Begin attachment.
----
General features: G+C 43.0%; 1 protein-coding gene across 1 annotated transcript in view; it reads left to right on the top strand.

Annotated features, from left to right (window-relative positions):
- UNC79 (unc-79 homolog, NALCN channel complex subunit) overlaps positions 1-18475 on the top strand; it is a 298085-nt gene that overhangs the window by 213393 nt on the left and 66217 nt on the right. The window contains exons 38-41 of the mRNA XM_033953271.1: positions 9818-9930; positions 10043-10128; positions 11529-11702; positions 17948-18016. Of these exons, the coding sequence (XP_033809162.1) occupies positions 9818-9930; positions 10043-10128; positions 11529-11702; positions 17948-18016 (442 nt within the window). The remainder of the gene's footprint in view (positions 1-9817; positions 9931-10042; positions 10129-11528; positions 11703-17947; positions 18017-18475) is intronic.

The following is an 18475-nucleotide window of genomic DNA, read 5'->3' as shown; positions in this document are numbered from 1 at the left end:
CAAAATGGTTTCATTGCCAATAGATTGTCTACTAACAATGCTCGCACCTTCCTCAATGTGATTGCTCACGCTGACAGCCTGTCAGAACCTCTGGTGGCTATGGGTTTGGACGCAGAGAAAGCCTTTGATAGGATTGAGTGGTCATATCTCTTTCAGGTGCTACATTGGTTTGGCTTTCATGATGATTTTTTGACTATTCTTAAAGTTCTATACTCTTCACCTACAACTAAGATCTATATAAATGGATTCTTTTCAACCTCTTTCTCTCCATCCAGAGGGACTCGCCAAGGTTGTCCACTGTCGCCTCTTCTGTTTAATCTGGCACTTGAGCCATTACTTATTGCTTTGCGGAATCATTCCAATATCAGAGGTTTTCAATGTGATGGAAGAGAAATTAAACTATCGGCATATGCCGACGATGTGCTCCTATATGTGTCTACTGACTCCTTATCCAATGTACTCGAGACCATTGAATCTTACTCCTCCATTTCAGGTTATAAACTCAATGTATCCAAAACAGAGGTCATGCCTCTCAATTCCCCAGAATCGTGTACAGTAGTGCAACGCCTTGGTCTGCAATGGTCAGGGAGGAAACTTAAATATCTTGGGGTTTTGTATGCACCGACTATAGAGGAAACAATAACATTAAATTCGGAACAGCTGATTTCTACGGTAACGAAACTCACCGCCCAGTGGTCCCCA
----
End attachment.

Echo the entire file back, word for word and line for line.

General features: G+C 43.0%; 1 protein-coding gene across 1 annotated transcript in view; it reads left to right on the top strand.

Annotated features, from left to right (window-relative positions):
- UNC79 (unc-79 homolog, NALCN channel complex subunit) overlaps positions 1-18475 on the top strand; it is a 298085-nt gene that overhangs the window by 213393 nt on the left and 66217 nt on the right. The window contains exons 38-41 of the mRNA XM_033953271.1: positions 9818-9930; positions 10043-10128; positions 11529-11702; positions 17948-18016. Of these exons, the coding sequence (XP_033809162.1) occupies positions 9818-9930; positions 10043-10128; positions 11529-11702; positions 17948-18016 (442 nt within the window). The remainder of the gene's footprint in view (positions 1-9817; positions 9931-10042; positions 10129-11528; positions 11703-17947; positions 18017-18475) is intronic.

The following is an 18475-nucleotide window of genomic DNA, read 5'->3' as shown; positions in this document are numbered from 1 at the left end:
CAAAATGGTTTCATTGCCAATAGATTGTCTACTAACAATGCTCGCACCTTCCTCAATGTGATTGCTCACGCTGACAGCCTGTCAGAACCTCTGGTGGCTATGGGTTTGGACGCAGAGAAAGCCTTTGATAGGATTGAGTGGTCATATCTCTTTCAGGTGCTACATTGGTTTGGCTTTCATGATGATTTTTTGACTATTCTTAAAGTTCTATACTCTTCACCTACAACTAAGATCTATATAAATGGATTCTTTTCAACCTCTTTCTCTCCATCCAGAGGGACTCGCCAAGGTTGTCCACTGTCGCCTCTTCTGTTTAATCTGGCACTTGAGCCATTACTTATTGCTTTGCGGAATCATTCCAATATCAGAGGTTTTCAATGTGATGGAAGAGAAATTAAACTATCGGCATATGCCGACGATGTGCTCCTATATGTGTCTACTGACTCCTTATCCAATGTACTCGAGACCATTGAATCTTACTCCTCCATTTCAGGTTATAAACTCAATGTATCCAAAACAGAGGTCATGCCTCTCAATTCCCCAGAATCGTGTACAGTAGTGCAACGCCTTGGTCTGCAATGGTCAGGGAGGAAACTTAAATATCTTGGGGTTTTGTATGCACCGACTATAGAGGAAACAATAACATTAAATTCGGAACAGCTGATTTCTACGGTAACGAAACTCACCGCCCAGTGGTCCCCA